Son: William ‘Willie’ (1850-1862)
Willie Lincoln might be exuberant like his younger brother Tad – who was known for playing pranks in the White House – but he was also studious and thoughtful. In October 1861, after Baker’s wartime death, the 10-year-old submitted a poem about the soldier to a local newspaper.
In February 1862, Tad and Willie fell ill with typhoid fever. Tad recovered, but Willie died, devastating his parents. “My poor boy, he was too good for this earth. God called him home,” Lincoln moaned.
After Willie’s death, Mary visited a spiritualist, who she said gave her “wonderful revelations” about the deceased boy. Lincoln worried about his sanity.
But Lincoln’s secretary John Nicolay played down reports of the first lady’s odd behavior after Willie’s death. “That she was very eccentric, there can be no doubt,” he wrote in 1887, “but [that] she went to the reported extremes I don’t think.
Son: Thomas ‘Tad’ (1853-71)
Lincoln nicknamed his youngest child “Tad” because he was “wiggly like a tadpole” as a baby. As a youngster, Tad spoke with a lisp, likely due to a cleft palate.
Impulsive and mischievous, Tad was “adored by both father and mother, pampered and spoiled by his teachers, and flattered and fondled by the repulsive horde of job seekers who infested the antechambers of the White House,” wrote John Hay. , Lincoln’s assistant and secretary.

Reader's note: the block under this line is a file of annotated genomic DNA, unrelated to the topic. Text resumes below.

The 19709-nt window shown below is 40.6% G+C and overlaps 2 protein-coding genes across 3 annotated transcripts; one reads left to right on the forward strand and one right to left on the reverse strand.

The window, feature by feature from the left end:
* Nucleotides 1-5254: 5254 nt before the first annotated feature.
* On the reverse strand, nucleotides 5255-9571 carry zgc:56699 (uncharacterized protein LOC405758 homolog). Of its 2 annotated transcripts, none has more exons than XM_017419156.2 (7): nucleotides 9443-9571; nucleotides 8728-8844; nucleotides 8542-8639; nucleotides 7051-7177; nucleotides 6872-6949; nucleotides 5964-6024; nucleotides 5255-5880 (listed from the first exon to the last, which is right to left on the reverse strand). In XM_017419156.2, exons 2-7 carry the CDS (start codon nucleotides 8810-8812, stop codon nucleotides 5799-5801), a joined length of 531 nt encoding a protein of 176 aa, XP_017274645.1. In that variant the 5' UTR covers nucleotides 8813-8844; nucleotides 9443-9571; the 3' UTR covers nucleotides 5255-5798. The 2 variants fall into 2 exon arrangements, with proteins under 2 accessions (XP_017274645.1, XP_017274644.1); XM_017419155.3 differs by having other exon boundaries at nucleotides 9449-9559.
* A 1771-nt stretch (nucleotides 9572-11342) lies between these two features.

“The crafty little pixie…gave this sad and solemn Great War White House the only comic relief it knew,” Hay wrote.
In the summer of 1871, 18-year-old Tad fell ill after returning from Europe and died in Chicago of unknown causes.
Mary Lincoln’s Confederate Parents
Mary’s brother, George RC Todd, and three half-brothers (Alexander, David, and Samuel Todd) all served in the Confederate Army. Samuel fell in Shiloh, Alexander in Baton Rouge, Louisiana. David was injured in Vicksburg, Mississippi.
Southern newspapers lambasted Mary, a native of the border state of Kentucky, after Samuel’s death on April 5, 1862, in the federal capital, that a brave brother had thus fallen into the hands of her husband’s mercenaries,” noted one Louisiana newspaper.
In September 1863, Mary’s brother-in-law, the 32-year-old Confederate Brig. General Benjamin Hardin Helm, fell at the Battle of Chickamauga (Georgia). Married to Emilie Todd, Mary’s younger half-sister, Helm had declined the President’s offer of a position in the Union Army.
“I have never seen Mr. Lincoln more emotional,” Illinois Sen. David Davis said of the president’s reaction to Helm’s death. “…I found him in the greatest sorrow.”
In December 1863, US authorities granted Emilie passage through the lines to the White House, where the Lincolns treated her kindly during a six-day visit. “Mr. Lincoln and my sister met me with the warmest affection, [but] we were all too distressed at first to talk,” the 26-year-old widow wrote in her diary.